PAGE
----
Solar farms spark water wars


On the face of it large-scale solar farms are a get-out-of-jail-free card for a society hooked on ever increasing doses of energy. They apparently generate clean power from thin air. Visual pollution aside, they seem to have no negatives.

But the best sites for solar farms are the sunniest places. And the sunniest places tend to be the driest places. And therein lies a major headache for dozens of giant solar developments. It turns out that even a medium sized solar farm uses millions of gallons of water a year for cleaning and cooling.   Solar industry v communities This has brought the solar power industry into direct conflict with local communities concerned that there may not be enough water for everyone else once the solar farms farms have had filled their canteens.
It has got to the point that water has become the limiting factor on the development of large-scale solar power says one expert. “When push comes to shove, water could become the real throttle on renewable energy,” said Michael E. Webber, an assistant professor at the University of Texas in Austin who studies the relationship between energy and water.
The problem is most acute in the sunny south western states. In California for instance there are plans for 35 large solar projects worth billions of dollars which could generate 12,000 megawatts of electricity, equal to the output of about 10 nuclear power plants.
Solar  Millennium Water disputes have already forced an Israeli  company called Solar Millennium to abandon a proposed solar power plant in Ridgecrest, California, after the water district refused to supply the 815 million gallons of water a year the project would need.
But at public hearings all over the south west local residents have expressed deep concern over the impact that these solar power stations will have on wildlife, their desert solitude and, most of all, their water.

Joni Eastley, chairwoman of the county commission in Nye County, Nevada., said at one hearing that her area had been “inundated” with requests from renewable energy developers that “far exceed the amount of available water.”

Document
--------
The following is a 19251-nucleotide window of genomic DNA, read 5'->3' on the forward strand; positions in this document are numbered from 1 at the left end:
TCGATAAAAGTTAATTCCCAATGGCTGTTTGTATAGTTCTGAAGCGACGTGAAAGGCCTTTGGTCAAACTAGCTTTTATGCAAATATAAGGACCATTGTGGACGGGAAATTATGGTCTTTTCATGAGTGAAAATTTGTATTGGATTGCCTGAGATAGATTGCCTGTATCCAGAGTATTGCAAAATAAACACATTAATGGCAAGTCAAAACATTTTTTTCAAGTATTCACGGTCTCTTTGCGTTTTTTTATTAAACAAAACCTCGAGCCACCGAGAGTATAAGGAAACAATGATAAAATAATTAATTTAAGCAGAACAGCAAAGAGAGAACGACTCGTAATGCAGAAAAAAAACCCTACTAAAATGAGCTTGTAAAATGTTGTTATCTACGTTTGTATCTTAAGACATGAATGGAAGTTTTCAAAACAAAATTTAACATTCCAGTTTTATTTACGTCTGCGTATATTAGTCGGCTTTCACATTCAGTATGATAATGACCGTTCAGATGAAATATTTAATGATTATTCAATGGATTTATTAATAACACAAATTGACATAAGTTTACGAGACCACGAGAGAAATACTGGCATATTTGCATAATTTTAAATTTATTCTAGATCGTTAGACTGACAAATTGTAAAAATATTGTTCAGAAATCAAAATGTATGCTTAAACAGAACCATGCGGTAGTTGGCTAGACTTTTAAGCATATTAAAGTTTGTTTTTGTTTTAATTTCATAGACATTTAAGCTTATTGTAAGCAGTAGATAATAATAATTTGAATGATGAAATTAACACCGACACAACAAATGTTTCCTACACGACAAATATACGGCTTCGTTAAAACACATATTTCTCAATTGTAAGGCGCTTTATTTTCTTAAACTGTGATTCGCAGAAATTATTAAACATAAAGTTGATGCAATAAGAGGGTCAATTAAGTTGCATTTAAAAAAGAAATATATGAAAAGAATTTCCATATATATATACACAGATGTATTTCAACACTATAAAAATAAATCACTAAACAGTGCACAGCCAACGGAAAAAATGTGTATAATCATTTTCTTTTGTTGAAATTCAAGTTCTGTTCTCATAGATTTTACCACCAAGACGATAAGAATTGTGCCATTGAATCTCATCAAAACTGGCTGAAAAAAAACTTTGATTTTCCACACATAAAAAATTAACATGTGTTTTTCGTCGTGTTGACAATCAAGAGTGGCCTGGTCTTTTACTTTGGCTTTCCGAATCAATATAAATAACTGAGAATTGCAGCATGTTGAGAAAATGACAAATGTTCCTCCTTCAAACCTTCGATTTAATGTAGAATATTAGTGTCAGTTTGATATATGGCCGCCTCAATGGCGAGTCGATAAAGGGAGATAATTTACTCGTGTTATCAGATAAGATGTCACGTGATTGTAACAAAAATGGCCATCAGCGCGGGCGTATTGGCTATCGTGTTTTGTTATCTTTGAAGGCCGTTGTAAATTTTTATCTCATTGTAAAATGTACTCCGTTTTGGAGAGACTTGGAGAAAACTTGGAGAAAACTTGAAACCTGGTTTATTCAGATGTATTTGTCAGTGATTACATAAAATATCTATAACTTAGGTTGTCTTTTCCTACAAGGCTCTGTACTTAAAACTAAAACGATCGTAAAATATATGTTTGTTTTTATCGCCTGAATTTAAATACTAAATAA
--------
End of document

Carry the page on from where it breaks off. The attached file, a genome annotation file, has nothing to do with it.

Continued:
Solar Millennium has announced plans for two more solar farms in the area. Local people welcomed the hundreds of jobs they would create. But when the company revealed that cooling the plants would consume 1.3 billion gallons of water a year, -about 20 percent of this desert valley’s available water,- local farmers began to have their doubts. “I’m worried about my well and the wells of my neighbours,” said  retired chemical engineer George Tucker.  Off-grid asked the company for a comment but it has so  far declined to put its side of the argument.
The problems are most acute in solar thermal plants which use mirrors to heat water, creating steam that drives a turbine. That water is then cooled for reuse in cooling towers.
There is an alternative method called ‘dry cooling’ which uses fans and heat exchangers. It consumers far less water, but it costs more and is less efficient.
However even that method is prodigious in its water consumption. BrightSource Energy had a proposal for a dry-cooled solar farm in Ivanpah Southern California.  that would consume an estimated 25 million gallons a year, just to wash the mirrors.
Off-grid alternative experts say that water wars can only benefit from a less centralised, more off-grid approach to renewable energy generation. Although smaller installations are less efficient than large arrays, they are less disruptive generally and require less water.

One Response

  1. Interesting, I had not thought about the water use associated with solar power. For many years I have worked on water supply, flood control and distribution systems. More recently I have focused on minimizing resource use through better planning, design and project management.

    I imagine that the cheapest way of cleaning the solar mirrors and panels has been with water. They will need to develop surface coatings that allow the mirrors and panels to stay cleaner and allow cleaning with less water.

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